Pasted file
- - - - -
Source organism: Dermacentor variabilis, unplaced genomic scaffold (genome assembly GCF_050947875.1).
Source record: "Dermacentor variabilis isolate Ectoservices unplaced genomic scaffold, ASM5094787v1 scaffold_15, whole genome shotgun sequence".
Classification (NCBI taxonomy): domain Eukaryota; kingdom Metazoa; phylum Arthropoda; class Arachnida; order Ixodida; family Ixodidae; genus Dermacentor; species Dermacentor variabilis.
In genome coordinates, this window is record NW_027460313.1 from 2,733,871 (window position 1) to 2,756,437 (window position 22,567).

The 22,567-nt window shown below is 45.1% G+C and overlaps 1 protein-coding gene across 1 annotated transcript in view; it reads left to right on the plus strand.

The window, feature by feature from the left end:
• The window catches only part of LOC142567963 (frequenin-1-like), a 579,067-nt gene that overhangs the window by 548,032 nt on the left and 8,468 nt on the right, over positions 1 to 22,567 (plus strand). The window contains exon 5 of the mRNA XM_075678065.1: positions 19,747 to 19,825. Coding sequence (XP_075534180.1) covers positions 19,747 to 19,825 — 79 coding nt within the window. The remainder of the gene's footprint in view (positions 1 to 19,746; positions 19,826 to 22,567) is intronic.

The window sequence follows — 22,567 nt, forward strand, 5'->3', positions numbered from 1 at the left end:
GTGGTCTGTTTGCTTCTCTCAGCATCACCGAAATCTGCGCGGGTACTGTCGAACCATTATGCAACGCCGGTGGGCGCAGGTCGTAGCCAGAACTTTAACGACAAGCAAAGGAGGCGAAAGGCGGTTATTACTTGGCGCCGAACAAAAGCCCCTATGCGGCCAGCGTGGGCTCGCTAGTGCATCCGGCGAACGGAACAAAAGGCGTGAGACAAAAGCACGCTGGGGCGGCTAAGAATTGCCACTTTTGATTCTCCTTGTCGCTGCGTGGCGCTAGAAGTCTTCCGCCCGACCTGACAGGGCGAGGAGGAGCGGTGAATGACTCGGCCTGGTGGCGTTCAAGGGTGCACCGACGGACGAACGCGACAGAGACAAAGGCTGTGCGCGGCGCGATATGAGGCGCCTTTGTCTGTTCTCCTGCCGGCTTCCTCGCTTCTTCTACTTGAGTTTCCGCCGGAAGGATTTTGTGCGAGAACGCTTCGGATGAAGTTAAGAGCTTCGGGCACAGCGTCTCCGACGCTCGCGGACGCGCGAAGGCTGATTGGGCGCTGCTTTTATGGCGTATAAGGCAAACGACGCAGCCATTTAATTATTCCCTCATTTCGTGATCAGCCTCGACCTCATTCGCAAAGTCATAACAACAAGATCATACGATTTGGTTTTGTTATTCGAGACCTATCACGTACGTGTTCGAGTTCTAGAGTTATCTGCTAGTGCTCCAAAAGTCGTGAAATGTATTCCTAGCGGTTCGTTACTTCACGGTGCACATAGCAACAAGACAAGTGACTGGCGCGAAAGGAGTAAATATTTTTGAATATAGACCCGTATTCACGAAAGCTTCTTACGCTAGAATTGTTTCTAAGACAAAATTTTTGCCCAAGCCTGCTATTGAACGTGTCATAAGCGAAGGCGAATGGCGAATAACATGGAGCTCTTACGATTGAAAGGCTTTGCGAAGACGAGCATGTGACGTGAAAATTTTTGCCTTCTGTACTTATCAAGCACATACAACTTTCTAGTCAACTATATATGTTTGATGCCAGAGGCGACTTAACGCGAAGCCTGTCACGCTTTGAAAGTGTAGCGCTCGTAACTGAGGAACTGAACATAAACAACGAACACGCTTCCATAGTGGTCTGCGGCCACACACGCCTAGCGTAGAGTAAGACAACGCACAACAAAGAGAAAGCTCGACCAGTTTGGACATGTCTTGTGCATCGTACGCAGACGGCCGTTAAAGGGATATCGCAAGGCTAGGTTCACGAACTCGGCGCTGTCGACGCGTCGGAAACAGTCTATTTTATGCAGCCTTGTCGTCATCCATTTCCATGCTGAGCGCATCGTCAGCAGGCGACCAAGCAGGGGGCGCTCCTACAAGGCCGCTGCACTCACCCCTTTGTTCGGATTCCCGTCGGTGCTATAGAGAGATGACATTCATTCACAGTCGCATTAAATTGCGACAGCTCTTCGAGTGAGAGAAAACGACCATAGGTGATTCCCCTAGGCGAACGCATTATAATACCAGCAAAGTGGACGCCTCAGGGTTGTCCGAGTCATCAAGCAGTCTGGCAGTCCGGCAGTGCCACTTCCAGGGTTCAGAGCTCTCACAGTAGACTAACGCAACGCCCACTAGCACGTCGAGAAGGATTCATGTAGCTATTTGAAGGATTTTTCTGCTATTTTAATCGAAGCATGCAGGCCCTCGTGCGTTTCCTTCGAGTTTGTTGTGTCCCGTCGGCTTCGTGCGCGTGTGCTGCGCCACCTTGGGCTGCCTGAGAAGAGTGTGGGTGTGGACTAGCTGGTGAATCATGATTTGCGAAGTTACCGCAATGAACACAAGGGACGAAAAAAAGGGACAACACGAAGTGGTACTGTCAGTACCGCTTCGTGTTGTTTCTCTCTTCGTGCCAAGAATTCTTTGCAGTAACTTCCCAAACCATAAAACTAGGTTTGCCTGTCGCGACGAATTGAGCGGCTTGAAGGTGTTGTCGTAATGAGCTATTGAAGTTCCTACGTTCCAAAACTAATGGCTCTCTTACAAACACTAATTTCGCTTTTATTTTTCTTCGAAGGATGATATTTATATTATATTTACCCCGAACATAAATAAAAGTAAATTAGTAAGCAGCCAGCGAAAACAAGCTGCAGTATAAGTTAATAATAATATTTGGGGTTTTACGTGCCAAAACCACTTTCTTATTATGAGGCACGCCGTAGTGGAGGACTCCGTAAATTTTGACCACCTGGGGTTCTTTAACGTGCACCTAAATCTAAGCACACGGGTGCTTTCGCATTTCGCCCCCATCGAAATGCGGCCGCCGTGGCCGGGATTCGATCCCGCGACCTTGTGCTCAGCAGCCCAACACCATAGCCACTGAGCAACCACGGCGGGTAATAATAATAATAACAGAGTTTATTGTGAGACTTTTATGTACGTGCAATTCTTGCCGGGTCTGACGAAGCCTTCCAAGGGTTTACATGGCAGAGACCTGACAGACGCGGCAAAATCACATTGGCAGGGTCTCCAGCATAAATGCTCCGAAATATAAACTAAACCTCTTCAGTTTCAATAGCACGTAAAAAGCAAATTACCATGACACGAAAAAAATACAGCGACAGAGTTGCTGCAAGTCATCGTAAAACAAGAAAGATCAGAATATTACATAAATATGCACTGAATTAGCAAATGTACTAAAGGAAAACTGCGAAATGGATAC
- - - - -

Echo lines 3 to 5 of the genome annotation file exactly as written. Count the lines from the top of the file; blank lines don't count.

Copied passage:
Classification (NCBI taxonomy): domain Eukaryota; kingdom Metazoa; phylum Arthropoda; class Arachnida; order Ixodida; family Ixodidae; genus Dermacentor; species Dermacentor variabilis.
In genome coordinates, this window is record NW_027460313.1 from 2,733,871 (window position 1) to 2,756,437 (window position 22,567).

The 22,567-nt window shown below is 45.1% G+C and overlaps 1 protein-coding gene across 1 annotated transcript in view; it reads left to right on the plus strand.